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Soldiers deliver gift of written word
1221 Soldiers read
First Lt. David M. Vogt a native of Glendale, Ariz., and an ordnance officer with Headquarters and Headquarters Company, 703rd Brigade Support Battalion, 4th Infantry Brigade Combat Team, 3rd Infantry Division reads a Christmas story to first-grade students at Liberty Elementary on Dec. 14 as part of the battalions school outreach program. - photo by Photo by Sgt. Mary S. Katzenberger

The radiance of the sense of magic and anticipation that Christmas evokes shone on children’s faces Dec. 14 at Liberty Elementary as soldiers from the 703rd Brigade Support Battalion, 4th Infantry Brigade Combat Team, 3rd Infantry Division, read Christmas stories to the students as part of the battalion’s adopt-a-school community outreach program.
Five soldiers, dressed in costumes related to the tales they shared, read Christmas stories in more than 30 classrooms to students in kindergarten through fifth grade, while other soldiers passed out chocolate and peppermint candy.
Second Lt. Morgan Schultingkemper — a native of Hope Mills, N.C., and a medical services officer with Company C, 703rd BSB — said the goal of the program was to give back to the community that supports soldiers in the Marne division and to support Liberty Elementary, the battalion’s partner school.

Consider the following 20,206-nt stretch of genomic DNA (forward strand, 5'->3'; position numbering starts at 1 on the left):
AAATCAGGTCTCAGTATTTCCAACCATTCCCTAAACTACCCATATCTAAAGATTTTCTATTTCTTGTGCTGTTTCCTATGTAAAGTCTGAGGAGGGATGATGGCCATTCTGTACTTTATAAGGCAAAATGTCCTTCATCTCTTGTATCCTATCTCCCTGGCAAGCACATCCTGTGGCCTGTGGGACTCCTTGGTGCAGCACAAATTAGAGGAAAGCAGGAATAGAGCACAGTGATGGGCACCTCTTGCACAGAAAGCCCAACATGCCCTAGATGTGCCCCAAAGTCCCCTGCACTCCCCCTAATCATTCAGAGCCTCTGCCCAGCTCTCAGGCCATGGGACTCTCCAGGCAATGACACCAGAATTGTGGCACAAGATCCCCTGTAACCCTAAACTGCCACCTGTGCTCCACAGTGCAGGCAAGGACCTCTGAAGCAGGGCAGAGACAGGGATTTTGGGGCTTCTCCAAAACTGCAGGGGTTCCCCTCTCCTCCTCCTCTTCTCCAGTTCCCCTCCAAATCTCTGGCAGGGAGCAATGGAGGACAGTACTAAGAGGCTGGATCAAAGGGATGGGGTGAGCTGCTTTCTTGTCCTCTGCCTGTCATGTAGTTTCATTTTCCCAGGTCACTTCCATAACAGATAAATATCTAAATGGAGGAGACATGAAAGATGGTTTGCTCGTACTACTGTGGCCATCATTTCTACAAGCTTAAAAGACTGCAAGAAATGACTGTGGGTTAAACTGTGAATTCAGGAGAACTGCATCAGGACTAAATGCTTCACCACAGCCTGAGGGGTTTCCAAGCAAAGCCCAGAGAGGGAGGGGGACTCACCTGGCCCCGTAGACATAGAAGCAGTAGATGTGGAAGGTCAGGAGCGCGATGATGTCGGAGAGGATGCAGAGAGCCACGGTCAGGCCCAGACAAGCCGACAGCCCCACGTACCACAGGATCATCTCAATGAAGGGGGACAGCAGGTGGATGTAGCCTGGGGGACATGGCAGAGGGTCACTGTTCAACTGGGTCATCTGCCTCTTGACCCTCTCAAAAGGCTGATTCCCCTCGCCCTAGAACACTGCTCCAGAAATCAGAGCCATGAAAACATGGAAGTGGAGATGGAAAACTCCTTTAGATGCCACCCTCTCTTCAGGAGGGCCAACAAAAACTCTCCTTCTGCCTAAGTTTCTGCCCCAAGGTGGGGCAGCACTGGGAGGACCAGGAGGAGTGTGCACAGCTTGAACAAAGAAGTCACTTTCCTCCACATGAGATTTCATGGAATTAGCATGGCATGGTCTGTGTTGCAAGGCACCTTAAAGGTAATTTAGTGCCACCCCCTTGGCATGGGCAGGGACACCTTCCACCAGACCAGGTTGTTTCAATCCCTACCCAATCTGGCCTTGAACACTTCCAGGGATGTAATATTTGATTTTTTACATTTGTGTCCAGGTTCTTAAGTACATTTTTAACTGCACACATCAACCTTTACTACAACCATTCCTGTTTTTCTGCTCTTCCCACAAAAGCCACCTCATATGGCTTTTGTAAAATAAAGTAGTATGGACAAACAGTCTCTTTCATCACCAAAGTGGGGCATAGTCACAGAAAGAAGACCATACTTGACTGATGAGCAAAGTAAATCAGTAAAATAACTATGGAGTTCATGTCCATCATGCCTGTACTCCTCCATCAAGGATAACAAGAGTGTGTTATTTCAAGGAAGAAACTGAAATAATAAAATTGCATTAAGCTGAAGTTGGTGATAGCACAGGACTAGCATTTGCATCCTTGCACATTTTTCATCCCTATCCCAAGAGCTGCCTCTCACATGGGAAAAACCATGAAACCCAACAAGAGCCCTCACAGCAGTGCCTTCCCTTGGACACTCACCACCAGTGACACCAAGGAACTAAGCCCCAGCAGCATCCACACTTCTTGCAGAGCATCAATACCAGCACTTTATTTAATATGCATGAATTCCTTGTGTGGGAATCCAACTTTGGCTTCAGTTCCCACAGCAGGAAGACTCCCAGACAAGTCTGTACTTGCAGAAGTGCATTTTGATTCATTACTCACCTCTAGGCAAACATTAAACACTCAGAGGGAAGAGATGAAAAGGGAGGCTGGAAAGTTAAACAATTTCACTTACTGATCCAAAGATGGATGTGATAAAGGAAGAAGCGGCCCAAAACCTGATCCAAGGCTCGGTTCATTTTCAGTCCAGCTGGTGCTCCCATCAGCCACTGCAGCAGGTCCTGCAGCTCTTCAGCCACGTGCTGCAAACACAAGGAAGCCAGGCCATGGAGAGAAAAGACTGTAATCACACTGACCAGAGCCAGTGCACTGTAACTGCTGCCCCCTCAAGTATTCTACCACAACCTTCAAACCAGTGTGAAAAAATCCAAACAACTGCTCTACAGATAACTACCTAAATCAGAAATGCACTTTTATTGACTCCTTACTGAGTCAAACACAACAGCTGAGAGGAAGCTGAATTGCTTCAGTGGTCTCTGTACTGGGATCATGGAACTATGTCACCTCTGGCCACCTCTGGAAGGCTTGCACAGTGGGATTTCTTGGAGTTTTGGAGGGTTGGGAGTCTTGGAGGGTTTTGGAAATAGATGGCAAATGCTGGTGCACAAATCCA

The medical services officer, who dressed as a ballerina for her reading of a version of “The Nutcracker,” said the feeling she experienced while reading to the children was priceless.
“It lifted my spirits,” Schultingkemper said. “The stories (and the things) that the children (said are) really warming … especially (at) this time of year.”
Spc. Brittany M. Wallace — a native of Buffalo, N.Y., and a biomedical equipment specialist with Company C, 703rd BSB — distributed candy to Liberty Elementary students during the holiday program. The soldier said the event was enjoyable because she loves being around children.
“It’s like a little fuzzy feeling … to be around a little person and (have) them be excited to see you,” Wallace said. “It’s nice to see a kid be a kid and show them that (they) should be (kids), because once (childhood is) gone, it’s gone.”

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